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Best Irrigation Methods in Different Soils

Types of soils and the best irrigation methods

Irrigation systems such as flood irrigation apply water at a faster rate in different soils which results in wastage of water through run-off and evaporation. The plants cannot fully utilize all the water since it saturates into the soil quickly. The application of large amounts of water can also result in leaching and water-logging. The rate at which water soaks into the soil depends is determined by the type of the soil. It is therefore important to identify the soil type and how it reacts with water before setting up a drip irrigation system. Since water is a scarce but valuable resource, it should be preserved. Water should be applied at different rates depending on the soil type.

In sandy soils, water moves quickly and goes deep into the soil. The wetting pattern is mainly vertical than horizontal in this soil type. When doing irrigation on sandy soils, higher flow drippers which are spaced closely should be used to ensure that plants receive sufficient water.

The greatest challenge facing avocado farming

Since the soil is dense, the rate of water absorption in clay soil is quite slow. To prevent water from pooling on the surface, drippers should be set to apply water at a slow rate. This ensures that water gets to the roots and minimizes water loss. Water should be applied for longer periods to ensure that the plants receive enough water.

In loamy soils, water gets infiltrated into the soil at a slower rate compared to sandy soils but it gets evenly distributed, horizontally and vertically. Mid-ranger drippers and sprinklers can be a good choice for this type of soil.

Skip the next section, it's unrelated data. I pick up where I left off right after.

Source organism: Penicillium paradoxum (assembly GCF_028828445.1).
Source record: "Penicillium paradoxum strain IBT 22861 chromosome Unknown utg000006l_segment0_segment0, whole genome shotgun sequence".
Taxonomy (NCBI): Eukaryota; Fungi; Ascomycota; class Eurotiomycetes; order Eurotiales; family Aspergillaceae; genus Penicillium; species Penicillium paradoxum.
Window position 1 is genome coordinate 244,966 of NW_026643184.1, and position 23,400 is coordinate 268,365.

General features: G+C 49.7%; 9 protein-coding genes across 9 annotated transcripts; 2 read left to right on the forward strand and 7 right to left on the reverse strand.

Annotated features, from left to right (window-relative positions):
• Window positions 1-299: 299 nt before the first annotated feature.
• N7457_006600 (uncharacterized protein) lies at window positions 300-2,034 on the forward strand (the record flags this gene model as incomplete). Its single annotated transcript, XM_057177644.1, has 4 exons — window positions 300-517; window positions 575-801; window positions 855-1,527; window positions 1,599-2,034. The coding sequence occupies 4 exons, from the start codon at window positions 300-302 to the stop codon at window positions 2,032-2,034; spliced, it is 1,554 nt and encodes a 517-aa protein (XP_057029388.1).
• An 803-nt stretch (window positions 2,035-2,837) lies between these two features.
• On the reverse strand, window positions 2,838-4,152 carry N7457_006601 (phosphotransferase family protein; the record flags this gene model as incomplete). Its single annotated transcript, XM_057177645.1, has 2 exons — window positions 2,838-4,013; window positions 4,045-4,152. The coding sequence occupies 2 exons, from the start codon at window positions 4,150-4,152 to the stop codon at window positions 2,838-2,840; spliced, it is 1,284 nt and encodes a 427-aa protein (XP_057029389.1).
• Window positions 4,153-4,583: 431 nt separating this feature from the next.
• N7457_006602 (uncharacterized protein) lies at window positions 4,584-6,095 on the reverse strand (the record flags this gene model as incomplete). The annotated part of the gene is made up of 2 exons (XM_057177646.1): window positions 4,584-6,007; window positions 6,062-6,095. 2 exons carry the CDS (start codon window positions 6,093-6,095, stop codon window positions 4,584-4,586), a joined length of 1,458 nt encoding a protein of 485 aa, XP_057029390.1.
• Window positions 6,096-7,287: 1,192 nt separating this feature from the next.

Why Soil Testing is Important

Soil testing is important when determining the soil type. Regardless of whether you want to irrigate your nurseries, garden, orchard or your lawn, professional soil testing services will be essential to help you know the rate of irrigation and the drip irrigation kit to use.

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The power of technology: 4 major advancements in the agricultural sector

With the latest gadgets and innovations, technology has transformed today’s agriculture. The number of entrepreneurs and investors who are investing their money in agriculture has been rising rapidly. In the future, agriculture will look completely different from what it is today. There have been major advancements in telecommunication, engineering of farm machinery and equipment, and computer software. In Kenya, mobile technology has been used extensively to improve small and large scale farming. It helps in reducing post-harvest and weather-related losses, improving farm operations, comparing different market rates, controlling farm machinery and equipment, monitoring the supplies and in the process making farming more efficient. Some of the major technologies that will take agriculture to another level are sensors, automation and mechanical engineering, and mobile devices.